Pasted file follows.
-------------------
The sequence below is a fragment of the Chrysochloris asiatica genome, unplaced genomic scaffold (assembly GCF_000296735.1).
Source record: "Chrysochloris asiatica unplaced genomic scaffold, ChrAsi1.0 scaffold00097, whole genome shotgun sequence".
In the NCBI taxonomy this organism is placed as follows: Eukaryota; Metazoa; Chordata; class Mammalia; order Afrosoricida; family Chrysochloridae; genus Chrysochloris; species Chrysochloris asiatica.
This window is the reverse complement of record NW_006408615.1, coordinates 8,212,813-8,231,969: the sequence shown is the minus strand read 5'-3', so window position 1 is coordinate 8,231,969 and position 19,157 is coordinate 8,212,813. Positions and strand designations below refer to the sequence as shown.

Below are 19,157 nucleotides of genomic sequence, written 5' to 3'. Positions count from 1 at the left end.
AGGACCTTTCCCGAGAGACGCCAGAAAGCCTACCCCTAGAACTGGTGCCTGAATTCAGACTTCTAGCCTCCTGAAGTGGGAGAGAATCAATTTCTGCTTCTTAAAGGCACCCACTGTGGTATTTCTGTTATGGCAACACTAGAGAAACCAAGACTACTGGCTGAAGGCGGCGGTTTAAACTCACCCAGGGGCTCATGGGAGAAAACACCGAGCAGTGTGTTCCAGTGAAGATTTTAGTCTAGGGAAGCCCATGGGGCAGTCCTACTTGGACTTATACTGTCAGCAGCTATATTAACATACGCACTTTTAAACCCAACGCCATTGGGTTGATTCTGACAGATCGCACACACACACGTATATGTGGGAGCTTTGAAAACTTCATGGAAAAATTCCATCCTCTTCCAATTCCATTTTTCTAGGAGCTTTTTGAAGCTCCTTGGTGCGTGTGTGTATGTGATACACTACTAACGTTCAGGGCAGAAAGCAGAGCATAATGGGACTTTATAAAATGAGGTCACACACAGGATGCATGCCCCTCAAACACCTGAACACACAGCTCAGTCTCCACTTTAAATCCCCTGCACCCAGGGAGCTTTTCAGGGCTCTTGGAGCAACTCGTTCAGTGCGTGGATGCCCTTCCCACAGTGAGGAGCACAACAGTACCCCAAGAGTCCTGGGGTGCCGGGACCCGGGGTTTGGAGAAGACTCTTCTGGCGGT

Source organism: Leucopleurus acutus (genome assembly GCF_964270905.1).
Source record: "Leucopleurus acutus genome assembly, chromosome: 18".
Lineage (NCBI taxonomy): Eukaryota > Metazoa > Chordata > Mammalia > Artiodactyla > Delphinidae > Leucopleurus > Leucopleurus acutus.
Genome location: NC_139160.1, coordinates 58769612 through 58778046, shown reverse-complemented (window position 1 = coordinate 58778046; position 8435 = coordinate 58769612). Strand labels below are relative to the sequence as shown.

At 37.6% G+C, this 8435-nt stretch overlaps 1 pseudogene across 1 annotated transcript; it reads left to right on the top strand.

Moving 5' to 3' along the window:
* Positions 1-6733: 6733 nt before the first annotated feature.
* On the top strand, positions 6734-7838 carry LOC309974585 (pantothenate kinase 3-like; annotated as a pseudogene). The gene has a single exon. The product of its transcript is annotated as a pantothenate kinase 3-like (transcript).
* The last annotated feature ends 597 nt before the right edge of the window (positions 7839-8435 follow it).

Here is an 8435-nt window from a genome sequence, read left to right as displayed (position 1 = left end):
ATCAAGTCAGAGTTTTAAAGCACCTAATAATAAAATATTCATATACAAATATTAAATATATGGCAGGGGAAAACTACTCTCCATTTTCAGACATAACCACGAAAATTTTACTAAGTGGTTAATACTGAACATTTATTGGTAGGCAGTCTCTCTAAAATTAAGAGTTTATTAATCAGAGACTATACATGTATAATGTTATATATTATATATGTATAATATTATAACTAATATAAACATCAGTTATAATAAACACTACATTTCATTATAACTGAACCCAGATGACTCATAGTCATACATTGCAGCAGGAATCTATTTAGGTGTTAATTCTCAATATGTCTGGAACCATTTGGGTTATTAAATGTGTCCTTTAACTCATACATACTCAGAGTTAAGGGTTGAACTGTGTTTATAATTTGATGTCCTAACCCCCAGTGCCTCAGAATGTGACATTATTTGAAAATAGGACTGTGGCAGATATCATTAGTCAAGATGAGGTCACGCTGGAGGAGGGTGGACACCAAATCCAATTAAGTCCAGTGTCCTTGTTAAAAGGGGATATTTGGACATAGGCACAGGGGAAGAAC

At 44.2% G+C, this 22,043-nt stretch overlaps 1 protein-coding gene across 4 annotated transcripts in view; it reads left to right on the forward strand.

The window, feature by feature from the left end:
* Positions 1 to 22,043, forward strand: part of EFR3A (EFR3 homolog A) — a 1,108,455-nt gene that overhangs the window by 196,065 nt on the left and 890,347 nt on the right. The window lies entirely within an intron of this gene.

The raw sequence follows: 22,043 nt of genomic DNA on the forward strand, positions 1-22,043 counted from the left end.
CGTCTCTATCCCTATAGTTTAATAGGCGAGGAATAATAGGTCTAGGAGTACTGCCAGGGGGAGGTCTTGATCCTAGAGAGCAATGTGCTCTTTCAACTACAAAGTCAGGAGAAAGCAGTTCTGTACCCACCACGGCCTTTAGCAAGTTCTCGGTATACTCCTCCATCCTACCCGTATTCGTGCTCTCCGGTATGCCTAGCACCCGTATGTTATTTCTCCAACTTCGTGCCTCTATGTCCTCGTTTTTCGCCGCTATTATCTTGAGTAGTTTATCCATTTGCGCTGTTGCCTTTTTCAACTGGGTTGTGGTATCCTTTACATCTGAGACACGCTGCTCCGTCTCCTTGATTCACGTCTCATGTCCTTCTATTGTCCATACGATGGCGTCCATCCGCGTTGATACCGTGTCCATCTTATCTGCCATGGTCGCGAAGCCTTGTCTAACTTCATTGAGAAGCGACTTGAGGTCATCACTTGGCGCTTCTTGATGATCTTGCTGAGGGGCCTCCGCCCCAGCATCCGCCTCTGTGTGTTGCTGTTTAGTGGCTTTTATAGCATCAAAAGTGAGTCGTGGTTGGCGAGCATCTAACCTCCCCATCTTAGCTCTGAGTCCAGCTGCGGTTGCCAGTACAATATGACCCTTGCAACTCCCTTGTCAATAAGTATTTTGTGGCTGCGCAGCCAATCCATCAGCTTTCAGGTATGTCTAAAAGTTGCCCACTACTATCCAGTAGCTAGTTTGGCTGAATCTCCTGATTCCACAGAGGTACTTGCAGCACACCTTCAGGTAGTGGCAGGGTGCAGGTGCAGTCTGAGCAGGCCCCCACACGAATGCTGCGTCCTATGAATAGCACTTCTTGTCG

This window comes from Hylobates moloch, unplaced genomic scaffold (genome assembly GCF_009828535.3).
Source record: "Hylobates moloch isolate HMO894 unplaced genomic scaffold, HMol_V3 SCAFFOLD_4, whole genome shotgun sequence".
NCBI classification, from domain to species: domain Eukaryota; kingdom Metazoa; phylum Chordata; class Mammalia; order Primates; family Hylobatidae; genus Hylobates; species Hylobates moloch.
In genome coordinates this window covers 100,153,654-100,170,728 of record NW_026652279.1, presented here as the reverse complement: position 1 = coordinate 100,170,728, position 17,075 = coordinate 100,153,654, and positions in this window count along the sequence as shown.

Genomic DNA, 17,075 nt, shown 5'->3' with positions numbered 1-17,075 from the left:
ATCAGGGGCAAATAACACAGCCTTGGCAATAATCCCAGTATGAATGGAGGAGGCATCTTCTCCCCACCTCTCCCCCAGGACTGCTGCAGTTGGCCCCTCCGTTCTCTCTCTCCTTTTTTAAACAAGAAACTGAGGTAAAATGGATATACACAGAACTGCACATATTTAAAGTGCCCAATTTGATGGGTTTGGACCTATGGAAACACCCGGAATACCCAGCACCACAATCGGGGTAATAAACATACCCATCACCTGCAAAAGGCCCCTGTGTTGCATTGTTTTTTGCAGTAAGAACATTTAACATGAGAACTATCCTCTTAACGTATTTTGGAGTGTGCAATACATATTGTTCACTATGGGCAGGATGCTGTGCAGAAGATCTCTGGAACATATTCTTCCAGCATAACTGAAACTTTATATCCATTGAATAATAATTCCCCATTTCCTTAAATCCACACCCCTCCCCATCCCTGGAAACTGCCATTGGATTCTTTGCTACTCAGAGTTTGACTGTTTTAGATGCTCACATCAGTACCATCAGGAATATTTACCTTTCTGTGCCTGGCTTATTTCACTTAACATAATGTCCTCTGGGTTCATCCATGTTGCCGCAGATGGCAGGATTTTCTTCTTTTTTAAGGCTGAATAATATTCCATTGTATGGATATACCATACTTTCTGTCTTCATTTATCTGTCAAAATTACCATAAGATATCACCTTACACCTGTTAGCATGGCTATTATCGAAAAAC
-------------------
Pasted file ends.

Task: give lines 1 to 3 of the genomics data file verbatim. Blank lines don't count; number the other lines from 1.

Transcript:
The sequence below is a fragment of the Chrysochloris asiatica genome, unplaced genomic scaffold (assembly GCF_000296735.1).
Source record: "Chrysochloris asiatica unplaced genomic scaffold, ChrAsi1.0 scaffold00097, whole genome shotgun sequence".
In the NCBI taxonomy this organism is placed as follows: Eukaryota; Metazoa; Chordata; class Mammalia; order Afrosoricida; family Chrysochloridae; genus Chrysochloris; species Chrysochloris asiatica.